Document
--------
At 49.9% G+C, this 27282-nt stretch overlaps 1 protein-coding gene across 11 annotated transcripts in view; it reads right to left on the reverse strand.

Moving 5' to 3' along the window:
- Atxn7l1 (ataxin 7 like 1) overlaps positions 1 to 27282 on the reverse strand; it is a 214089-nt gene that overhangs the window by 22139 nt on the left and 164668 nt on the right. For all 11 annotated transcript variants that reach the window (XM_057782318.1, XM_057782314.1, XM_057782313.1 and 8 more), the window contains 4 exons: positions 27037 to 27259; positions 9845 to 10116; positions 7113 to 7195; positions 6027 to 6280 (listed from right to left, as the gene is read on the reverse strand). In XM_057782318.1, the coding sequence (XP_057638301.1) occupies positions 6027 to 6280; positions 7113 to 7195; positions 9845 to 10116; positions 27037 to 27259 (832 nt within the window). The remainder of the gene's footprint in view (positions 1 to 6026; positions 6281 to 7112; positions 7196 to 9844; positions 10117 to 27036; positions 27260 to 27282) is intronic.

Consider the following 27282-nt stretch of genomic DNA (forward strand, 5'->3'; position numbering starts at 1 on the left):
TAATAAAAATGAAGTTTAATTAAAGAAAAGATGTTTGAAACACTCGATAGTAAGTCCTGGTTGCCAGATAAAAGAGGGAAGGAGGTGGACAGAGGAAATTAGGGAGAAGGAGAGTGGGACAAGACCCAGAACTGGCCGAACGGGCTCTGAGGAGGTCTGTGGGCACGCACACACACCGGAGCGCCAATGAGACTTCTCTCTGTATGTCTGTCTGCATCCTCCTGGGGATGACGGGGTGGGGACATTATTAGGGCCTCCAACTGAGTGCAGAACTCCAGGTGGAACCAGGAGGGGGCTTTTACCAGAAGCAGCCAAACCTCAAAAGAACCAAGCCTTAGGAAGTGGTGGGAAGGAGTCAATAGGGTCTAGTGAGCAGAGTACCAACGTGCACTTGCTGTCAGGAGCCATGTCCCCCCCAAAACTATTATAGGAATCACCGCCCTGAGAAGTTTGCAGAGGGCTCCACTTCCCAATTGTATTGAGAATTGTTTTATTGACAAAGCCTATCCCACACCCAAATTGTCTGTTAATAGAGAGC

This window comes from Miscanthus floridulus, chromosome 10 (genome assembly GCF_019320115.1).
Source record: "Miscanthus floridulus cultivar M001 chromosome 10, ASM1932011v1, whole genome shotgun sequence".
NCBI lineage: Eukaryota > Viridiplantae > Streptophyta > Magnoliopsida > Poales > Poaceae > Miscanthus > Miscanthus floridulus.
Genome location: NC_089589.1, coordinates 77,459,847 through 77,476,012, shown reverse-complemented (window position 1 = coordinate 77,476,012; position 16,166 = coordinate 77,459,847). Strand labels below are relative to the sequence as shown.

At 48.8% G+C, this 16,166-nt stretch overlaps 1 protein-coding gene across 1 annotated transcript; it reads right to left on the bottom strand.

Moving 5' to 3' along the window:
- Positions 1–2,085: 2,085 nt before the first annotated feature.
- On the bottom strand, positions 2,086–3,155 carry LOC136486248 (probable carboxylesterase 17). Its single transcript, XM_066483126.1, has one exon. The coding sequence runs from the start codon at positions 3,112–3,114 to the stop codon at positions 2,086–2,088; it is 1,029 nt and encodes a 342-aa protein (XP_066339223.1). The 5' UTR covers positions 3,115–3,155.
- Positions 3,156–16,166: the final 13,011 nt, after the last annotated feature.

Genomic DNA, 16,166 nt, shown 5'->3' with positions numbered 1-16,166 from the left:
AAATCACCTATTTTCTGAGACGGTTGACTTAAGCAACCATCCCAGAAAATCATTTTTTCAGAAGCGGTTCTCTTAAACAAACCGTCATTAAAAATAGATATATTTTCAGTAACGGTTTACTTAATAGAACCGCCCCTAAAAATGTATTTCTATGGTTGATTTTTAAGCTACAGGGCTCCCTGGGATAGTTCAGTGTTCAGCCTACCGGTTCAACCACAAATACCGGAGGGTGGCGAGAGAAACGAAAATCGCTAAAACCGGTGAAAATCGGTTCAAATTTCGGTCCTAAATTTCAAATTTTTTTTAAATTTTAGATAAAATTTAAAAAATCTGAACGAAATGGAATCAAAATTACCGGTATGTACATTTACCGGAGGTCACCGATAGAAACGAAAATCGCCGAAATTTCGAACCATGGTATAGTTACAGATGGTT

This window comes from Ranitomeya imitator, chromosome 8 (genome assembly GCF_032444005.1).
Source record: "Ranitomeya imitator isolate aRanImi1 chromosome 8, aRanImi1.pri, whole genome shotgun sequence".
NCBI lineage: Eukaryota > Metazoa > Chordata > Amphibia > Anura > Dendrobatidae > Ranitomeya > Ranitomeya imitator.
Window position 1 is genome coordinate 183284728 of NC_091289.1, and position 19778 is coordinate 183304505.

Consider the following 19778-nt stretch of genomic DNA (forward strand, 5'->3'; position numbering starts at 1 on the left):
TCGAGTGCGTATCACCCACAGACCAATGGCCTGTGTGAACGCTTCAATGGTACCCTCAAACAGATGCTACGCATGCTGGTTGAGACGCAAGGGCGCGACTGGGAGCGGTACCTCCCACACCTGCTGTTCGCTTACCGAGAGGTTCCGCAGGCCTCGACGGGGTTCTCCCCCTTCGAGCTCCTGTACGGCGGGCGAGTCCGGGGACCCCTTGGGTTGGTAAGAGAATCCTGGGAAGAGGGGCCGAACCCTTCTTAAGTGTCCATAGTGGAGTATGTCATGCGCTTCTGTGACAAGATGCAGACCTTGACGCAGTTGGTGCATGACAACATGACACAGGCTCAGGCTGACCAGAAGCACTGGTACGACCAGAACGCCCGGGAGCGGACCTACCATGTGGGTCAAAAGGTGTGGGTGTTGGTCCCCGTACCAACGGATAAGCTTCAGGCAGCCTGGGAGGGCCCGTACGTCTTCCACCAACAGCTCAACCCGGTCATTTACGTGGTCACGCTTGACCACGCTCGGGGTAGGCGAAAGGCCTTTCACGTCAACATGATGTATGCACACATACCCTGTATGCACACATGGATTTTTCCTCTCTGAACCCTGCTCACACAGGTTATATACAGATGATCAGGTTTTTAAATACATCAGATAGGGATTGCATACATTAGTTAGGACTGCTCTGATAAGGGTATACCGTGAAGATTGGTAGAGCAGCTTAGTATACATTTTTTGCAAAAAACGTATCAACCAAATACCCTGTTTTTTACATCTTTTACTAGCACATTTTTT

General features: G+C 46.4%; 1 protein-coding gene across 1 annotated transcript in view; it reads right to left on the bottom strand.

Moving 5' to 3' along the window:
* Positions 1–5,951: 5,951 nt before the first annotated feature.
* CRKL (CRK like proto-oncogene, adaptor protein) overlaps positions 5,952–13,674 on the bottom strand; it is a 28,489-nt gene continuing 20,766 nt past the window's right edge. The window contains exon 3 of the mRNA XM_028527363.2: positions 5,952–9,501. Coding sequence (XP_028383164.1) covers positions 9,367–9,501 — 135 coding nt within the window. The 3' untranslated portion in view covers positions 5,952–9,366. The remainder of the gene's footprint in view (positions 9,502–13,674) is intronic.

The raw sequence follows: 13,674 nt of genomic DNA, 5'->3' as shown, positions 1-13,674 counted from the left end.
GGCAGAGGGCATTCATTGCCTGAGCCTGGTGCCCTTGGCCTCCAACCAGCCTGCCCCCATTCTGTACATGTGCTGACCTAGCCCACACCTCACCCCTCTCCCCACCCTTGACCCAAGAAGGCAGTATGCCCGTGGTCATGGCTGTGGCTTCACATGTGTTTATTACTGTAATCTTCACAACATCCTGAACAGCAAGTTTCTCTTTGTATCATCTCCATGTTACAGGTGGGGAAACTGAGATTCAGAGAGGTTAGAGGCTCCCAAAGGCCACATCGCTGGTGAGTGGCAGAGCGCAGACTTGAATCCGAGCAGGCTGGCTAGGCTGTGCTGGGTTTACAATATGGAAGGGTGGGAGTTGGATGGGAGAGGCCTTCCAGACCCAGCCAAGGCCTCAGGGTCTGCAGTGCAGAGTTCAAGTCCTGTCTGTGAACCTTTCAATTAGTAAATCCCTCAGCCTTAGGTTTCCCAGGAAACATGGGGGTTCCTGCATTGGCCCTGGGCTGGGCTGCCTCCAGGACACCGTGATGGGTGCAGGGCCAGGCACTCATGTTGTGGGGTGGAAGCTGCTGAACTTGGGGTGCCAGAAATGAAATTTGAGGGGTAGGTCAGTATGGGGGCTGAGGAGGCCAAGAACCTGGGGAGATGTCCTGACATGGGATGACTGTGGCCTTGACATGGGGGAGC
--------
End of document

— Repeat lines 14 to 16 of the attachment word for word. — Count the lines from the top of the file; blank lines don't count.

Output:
- Positions 3,156–16,166: the final 13,011 nt, after the last annotated feature.

Genomic DNA, 16,166 nt, shown 5'->3' with positions numbered 1-16,166 from the left:
AAATCACCTATTTTCTGAGACGGTTGACTTAAGCAACCATCCCAGAAAATCATTTTTTCAGAAGCGGTTCTCTTAAACAAACCGTCATTAAAAATAGATATATTTTCAGTAACGGTTTACTTAATAGAACCGCCCCTAAAAATGTATTTCTATGGTTGATTTTTAAGCTACAGGGCTCCCTGGGATAGTTCAGTGTTCAGCCTACCGGTTCAACCACAAATACCGGAGGGTGGCGAGAGAAACGAAAATCGCTAAAACCGGTGAAAATCGGTTCAAATTTCGGTCCTAAATTTCAAATTTTTTTTAAATTTTAGATAAAATTTAAAAAATCTGAACGAAATGGAATCAAAATTACCGGTATGTACATTTACCGGAGGTCACCGATAGAAACGAAAATCGCCGAAATTTCGAACCATGGTATAGTTACAGATGGTT